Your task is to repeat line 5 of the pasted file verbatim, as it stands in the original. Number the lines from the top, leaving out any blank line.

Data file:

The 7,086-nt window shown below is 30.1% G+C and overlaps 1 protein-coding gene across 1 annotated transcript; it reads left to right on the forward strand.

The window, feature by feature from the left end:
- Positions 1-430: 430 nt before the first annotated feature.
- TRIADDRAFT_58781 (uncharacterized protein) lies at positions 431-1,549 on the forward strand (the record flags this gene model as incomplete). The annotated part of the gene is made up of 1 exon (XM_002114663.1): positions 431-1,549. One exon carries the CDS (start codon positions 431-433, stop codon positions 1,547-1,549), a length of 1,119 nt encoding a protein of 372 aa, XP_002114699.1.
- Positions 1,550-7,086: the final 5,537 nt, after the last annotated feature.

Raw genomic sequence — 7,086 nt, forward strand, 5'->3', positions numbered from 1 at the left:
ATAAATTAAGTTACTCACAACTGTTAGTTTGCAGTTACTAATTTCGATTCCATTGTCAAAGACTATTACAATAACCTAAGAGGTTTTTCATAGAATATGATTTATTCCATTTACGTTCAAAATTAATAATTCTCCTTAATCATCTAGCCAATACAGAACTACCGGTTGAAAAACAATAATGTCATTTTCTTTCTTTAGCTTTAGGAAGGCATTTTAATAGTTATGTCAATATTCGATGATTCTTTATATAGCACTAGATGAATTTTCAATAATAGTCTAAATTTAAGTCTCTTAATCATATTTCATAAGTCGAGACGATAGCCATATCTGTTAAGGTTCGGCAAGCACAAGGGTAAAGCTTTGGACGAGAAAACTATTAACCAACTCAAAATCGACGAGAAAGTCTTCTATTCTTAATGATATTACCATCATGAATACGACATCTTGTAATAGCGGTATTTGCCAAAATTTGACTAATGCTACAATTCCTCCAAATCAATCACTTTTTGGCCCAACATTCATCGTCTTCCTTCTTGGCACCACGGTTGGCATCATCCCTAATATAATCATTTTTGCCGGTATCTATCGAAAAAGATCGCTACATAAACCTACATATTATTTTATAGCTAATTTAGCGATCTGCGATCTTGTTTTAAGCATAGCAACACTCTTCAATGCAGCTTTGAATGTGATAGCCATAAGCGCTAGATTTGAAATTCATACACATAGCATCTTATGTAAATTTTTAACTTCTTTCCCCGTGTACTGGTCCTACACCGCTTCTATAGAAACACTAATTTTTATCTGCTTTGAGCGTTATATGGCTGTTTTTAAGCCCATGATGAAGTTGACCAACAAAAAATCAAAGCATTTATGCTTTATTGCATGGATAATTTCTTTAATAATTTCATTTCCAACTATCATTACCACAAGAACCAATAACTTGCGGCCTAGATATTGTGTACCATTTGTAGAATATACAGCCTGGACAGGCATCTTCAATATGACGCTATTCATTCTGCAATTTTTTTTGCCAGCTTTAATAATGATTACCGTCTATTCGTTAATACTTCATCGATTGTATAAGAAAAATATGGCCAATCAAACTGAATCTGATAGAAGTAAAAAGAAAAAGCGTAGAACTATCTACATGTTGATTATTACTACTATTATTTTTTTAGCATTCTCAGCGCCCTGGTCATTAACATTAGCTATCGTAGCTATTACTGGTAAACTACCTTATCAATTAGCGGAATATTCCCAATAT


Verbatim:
- Positions 1,550-7,086: the final 5,537 nt, after the last annotated feature.